Dollars and debtClever graph people are having fun over at BlogsCanada elections e-Group looking at the Federal Debt and trying to figure out if Martin tamed the beast or if he simply got lucky and had the advantage of the fiscal pain the Mulroneyites inflicted.
I am something of an agnostic. I am inclined to think the situation the Conservatives inherited from the Liberals meant they had no choice but to bring revenues in line with expenditures. But I also note that inflation and interest rates declined through the 1990s.
In the course of reading about this I ran across the very useful Fiscal Reference Tables published as part of each year's federal budget. I would put up the whole thing but formating it would take a month.
Here is the key:
net public debt charge 16,164 million
As a percentage of public revenue 31.9
As a percentage of public expenditure 21.2
net public debt charge 38,227 million
As a percentage of public revenue 38.7
As a percentage of public expenditure 30.0
net public debt charge 44,063 million
As a percentage of public revenue 37.6
As a percentage of public expenditure 30.6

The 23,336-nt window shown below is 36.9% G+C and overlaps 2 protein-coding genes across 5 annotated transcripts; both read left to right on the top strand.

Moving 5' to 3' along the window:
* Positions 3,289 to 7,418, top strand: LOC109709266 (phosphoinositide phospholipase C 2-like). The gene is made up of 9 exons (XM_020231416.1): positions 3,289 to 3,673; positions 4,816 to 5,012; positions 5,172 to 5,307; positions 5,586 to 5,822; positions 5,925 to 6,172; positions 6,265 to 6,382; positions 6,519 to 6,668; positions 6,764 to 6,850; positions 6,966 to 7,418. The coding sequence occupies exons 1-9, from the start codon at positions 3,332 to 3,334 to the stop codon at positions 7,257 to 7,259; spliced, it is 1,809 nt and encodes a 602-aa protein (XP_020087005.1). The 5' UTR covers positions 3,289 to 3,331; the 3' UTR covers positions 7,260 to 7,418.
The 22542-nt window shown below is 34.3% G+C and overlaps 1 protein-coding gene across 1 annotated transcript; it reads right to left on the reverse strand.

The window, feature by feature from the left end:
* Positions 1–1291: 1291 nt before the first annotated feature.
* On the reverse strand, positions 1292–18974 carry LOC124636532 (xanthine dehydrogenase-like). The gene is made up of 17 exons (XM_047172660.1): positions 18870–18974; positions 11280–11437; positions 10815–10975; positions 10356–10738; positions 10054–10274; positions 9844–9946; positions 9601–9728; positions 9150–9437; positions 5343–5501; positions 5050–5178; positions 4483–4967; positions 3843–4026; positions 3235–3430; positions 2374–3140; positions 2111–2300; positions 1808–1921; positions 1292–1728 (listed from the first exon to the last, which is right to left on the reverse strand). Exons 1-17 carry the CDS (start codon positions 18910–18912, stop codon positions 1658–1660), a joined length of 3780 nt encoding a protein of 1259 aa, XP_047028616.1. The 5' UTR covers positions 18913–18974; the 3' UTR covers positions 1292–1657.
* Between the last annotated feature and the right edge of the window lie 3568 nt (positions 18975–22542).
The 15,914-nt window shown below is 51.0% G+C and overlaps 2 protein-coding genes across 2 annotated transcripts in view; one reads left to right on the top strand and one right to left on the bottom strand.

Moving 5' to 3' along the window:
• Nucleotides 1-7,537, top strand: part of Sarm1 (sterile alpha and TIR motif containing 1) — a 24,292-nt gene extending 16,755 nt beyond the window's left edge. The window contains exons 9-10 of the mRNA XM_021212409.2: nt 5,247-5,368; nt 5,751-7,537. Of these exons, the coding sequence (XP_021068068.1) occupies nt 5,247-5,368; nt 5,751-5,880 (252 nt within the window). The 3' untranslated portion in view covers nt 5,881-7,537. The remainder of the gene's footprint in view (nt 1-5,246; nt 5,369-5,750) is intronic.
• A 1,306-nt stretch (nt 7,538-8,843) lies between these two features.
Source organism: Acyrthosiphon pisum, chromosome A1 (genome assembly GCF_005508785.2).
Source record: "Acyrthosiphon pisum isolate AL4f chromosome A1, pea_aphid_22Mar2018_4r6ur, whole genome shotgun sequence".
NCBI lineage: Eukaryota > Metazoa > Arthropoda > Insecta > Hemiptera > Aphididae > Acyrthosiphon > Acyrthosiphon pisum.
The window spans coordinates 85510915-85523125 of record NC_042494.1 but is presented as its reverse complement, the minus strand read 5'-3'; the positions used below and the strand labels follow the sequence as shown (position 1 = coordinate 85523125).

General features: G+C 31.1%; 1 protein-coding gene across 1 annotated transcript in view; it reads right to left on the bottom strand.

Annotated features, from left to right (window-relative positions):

net public debt charge 37,468 million
As a percentage of public revenue 24.0
As a percentage of public expenditure 27.0
net public debt charge 30,413 million
As a percentage of public revenue 21.0
As a percentage of public expenditure 21.8
There are a couple of observations to make. First, economic growth, a reduction in inflation and the bank rate combined with increased tax revenues have brought the debt to a managable level. Second, we are still spending 30 billion a year on the debt hangover. Third, no finance minister could allow debt service to continue at the 90/91 or 95/96 levels.
Politically neither the Liberals nor the Conservatives have anything to be terribly proud of. But the Liberals have, at least, not pissed the increased federal revenue entirely away.
The difference between 95/96 and 02/03 is 14 billion a year. That is a lot of MRI machines.